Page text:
Humans have arrived at one of the extremes of our adaptability. We’re an highly agonist, hierarchical and competitive society, and we are so heavily adapted to it we have trouble imagining an alternative. Or perhaps more to the point, most people have so much personal energy invested into the adaptation they really cannot let go.

        It’s my observation that it’s takes something bigger than the individual to trigger that letting go, to allow the possibility of transformation. Traditionally it has been a belief in a strong leader, the tribe, village, state or race which energises us. Or a belief system, benign or otherwise, such as the almost universal religious experience.

        Yet none of these traditional modes of transformation seem adequate any longer.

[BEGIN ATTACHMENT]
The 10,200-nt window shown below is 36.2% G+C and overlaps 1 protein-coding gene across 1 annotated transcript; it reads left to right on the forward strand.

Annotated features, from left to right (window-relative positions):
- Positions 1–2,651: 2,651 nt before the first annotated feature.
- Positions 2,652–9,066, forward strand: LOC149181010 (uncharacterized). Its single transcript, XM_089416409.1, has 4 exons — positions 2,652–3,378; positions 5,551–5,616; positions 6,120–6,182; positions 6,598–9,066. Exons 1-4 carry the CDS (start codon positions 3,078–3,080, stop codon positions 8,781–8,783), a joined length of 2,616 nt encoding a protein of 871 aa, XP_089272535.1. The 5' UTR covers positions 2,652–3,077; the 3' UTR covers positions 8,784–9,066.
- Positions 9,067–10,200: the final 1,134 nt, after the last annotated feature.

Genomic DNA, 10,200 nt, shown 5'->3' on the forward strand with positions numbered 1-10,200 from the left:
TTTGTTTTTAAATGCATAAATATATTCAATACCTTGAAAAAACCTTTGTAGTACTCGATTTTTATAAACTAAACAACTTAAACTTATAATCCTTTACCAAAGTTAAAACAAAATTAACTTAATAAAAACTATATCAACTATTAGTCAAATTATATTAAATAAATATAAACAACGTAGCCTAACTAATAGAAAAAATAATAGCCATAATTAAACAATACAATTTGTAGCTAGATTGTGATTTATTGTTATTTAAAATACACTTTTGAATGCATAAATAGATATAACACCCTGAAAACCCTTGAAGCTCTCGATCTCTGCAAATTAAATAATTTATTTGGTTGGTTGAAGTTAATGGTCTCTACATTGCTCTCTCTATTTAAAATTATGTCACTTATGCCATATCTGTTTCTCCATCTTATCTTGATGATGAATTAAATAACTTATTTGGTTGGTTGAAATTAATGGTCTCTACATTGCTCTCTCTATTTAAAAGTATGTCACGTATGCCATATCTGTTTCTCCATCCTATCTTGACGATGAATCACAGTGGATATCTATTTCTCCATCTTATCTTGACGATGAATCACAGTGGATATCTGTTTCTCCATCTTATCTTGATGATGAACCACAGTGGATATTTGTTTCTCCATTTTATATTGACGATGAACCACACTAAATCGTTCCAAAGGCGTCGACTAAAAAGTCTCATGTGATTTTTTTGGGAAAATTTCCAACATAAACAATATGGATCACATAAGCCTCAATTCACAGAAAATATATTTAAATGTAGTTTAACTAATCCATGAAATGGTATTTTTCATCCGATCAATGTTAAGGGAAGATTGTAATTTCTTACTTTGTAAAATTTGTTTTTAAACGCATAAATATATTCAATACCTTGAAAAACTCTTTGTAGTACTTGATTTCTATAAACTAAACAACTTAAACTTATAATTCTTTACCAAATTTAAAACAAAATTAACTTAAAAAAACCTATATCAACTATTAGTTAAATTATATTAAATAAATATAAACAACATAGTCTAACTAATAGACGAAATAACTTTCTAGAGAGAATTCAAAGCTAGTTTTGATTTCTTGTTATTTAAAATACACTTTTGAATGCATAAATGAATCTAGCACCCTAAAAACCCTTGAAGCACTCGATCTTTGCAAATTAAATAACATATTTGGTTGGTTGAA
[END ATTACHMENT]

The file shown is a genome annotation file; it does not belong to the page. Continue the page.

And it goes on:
OAK – yes but ridicule goes bpth ways.

        • greywarbler 2.2.2.1

          Red Logix
          +100

          • karol 2.2.2.1.1

            Then it just becomes a nasty, aggressive, slanging match.

            Best just to keep repeating your values and position – sometimes with facts, at other times with humour, at other times just the position, etc – there is no one way that fits all responses/contexts.

            • greywarbler 2.2.2.1.1.1

              That’s a Good simple little adage to remember karol. Well put, I think I’ll keep it. It’s a bit like How to implement a mission statement.

            • One Anonymous Bloke 2.2.2.1.1.2

              Yeah plus one Karol. Suit the tactics to the terrain.

        • One Anonymous Bloke 2.2.2.2

          RedLogix, are you sure we haven’t just adapted to having lots of cheap energy? The true range of our adaptability is determined by our environment. Easy to survive in the tropics. At the poles, in the deserts, not so much.